The benefits of exercise during cancer treatment are well documented. Regular physical activity can help you beat the treatment blues and control certain side effects such as fatigue and pain. But, patients with blood and marrow cancers like myeloma, leukemia and lymphoma have unique concerns when it comes to safe and healthy exercise. Here are a few things for you to think about before getting started or keeping up your exercise program.
Consider Your Blood Cell Counts When Planning Exercise
Blood and marrow cancers, as well as the treatment of them, can cause a decrease in the number of healthy red blood cells, white blood cells and platelets that you have in your circulation. These lowered cell counts can make your exercise regimen risky or even unsafe.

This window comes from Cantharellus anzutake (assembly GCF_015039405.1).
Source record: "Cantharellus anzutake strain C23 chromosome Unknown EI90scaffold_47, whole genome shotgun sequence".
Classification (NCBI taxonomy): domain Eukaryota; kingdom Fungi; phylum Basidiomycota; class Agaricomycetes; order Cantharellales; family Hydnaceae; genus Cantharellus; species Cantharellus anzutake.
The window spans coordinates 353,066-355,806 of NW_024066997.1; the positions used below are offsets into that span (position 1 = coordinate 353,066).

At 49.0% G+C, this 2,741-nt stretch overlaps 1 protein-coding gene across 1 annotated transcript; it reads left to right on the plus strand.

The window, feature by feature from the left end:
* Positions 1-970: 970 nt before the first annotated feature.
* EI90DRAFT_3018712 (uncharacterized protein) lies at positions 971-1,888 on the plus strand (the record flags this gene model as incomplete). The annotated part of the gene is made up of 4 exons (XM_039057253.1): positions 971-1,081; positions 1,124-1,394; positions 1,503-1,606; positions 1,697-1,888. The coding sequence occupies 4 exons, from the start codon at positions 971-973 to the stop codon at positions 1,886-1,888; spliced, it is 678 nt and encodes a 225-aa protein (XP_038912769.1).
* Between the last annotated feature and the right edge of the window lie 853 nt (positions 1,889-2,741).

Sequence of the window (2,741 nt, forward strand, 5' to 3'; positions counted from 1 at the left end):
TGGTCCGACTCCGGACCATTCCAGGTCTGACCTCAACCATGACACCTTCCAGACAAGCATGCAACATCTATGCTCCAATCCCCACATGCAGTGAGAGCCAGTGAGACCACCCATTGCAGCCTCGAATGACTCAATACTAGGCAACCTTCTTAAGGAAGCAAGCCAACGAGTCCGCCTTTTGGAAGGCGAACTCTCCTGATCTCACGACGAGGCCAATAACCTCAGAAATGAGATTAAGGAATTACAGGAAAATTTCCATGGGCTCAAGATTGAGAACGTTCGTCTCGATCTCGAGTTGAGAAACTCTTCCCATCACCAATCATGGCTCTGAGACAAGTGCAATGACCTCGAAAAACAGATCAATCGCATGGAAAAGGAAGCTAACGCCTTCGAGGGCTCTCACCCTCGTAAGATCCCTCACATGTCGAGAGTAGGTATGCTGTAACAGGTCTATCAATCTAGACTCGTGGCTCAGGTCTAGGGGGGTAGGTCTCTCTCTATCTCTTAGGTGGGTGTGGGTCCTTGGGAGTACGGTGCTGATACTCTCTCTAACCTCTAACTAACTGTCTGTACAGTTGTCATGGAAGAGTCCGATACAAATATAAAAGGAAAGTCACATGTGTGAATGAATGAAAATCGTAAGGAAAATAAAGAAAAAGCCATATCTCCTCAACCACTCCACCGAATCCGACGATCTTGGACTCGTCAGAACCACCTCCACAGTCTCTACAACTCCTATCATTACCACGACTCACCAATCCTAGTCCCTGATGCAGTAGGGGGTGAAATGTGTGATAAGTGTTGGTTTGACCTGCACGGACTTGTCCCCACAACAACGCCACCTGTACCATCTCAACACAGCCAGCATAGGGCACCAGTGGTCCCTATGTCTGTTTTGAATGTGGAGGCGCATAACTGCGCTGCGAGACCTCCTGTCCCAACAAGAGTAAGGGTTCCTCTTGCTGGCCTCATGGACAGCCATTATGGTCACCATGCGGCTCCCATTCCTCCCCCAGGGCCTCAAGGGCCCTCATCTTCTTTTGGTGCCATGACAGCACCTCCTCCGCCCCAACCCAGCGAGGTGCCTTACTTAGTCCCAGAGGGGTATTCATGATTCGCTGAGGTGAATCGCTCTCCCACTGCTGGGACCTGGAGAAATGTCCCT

- Low white blood cells (neutropenia): When your white blood cell counts are low, you have a decreased ability to fight off infections. At this time, you should avoid crowds and keep your exercise routine closer to home. Gyms, swimming pools and locker rooms increase your risk of being exposed to a virus or bacteria that can make you sick.
If you have a fever, don’t push yourself to exercise. Take some time off to help your body heal and recuperate.
- Low red blood cells (anemia): Red blood cells carry oxygen to your organs and tissues. When they are low, they may not be able to keep up with the increased demand put on your body during exercise. You may notice that you get tired much more easily and might have difficulty catching your breath when you exert yourself. During times when you have low red blood cell counts, you should back off on the intensity of your workouts, or avoid them altogether depending on the advice of your physician.